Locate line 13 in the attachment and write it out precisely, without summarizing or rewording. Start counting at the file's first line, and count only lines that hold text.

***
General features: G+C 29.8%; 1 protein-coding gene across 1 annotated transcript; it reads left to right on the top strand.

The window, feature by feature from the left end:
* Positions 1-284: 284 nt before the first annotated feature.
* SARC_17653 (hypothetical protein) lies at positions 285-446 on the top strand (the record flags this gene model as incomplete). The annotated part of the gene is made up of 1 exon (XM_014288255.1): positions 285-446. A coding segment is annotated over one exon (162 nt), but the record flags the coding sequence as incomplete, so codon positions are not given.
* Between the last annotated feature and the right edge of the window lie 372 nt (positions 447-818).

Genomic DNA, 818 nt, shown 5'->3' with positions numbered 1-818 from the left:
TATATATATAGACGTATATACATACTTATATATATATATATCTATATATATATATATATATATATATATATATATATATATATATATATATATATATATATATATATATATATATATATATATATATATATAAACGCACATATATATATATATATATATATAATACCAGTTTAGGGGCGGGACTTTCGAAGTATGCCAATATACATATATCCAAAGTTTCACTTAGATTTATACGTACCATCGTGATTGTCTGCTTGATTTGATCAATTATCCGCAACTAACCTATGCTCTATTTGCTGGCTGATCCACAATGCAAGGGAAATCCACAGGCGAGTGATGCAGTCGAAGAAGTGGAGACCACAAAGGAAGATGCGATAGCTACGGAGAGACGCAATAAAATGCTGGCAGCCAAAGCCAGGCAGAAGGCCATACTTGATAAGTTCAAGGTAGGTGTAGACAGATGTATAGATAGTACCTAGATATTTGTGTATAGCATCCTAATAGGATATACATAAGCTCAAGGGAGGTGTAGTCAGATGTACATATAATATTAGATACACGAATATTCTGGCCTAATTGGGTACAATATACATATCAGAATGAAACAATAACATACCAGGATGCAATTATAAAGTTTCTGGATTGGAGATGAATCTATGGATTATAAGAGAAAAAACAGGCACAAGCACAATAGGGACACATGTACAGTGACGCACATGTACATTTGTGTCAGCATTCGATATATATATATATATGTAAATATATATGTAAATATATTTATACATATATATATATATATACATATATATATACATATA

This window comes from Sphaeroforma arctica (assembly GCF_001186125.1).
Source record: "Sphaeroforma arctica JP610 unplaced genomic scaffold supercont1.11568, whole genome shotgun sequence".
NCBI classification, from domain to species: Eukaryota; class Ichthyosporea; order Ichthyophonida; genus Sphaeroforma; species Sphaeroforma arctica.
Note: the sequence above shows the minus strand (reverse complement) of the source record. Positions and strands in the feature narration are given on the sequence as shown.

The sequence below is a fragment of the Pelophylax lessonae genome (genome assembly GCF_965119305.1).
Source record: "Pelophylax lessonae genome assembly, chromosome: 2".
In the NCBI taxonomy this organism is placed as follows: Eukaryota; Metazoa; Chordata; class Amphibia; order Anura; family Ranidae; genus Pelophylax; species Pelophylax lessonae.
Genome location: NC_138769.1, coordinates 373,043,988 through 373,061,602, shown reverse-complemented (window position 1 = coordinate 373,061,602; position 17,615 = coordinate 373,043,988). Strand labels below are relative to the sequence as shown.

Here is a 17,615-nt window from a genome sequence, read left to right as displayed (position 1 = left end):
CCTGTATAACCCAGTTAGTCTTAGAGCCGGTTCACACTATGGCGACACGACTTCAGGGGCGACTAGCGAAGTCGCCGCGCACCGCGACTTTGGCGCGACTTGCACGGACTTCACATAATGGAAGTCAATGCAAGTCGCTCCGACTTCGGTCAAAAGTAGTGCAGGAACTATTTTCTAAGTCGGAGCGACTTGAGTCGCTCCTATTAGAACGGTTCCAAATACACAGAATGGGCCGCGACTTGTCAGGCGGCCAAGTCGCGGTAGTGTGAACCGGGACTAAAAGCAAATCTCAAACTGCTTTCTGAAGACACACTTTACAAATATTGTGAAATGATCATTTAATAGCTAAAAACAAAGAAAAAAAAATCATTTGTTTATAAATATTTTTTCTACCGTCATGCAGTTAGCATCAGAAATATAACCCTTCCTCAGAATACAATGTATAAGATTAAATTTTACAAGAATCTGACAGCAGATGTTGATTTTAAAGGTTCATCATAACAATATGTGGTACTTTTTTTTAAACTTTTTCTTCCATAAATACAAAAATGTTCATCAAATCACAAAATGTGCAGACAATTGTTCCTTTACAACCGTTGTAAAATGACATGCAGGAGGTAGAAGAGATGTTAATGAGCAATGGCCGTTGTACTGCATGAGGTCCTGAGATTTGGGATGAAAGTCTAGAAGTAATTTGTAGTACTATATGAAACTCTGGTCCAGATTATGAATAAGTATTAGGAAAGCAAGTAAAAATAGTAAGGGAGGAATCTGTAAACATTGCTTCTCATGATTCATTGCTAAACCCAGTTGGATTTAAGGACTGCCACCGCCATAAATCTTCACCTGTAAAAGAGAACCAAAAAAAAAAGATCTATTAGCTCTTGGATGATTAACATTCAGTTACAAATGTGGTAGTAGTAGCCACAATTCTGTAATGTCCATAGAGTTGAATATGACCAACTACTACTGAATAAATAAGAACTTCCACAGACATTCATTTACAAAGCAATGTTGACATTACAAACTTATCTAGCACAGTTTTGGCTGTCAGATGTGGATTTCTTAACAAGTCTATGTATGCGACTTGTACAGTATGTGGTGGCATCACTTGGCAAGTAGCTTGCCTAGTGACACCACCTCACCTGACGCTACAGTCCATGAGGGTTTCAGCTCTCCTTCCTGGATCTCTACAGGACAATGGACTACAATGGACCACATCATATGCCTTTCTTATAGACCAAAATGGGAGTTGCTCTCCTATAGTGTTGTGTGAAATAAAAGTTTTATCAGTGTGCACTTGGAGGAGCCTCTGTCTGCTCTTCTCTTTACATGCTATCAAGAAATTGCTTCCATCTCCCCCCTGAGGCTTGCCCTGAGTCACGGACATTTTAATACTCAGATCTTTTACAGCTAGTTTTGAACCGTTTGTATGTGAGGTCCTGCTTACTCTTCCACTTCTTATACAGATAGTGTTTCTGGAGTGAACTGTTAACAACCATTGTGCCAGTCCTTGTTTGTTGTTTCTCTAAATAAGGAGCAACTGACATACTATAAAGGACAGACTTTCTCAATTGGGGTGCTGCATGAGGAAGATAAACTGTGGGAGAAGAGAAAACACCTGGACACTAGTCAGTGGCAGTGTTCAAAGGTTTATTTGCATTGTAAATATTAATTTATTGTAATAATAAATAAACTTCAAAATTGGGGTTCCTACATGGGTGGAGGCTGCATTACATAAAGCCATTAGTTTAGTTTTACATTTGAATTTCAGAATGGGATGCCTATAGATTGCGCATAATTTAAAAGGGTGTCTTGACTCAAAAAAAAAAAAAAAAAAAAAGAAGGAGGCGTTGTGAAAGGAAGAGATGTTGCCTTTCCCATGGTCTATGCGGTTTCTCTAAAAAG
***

Source record: "Pelophylax lessonae genome assembly, chromosome: 2".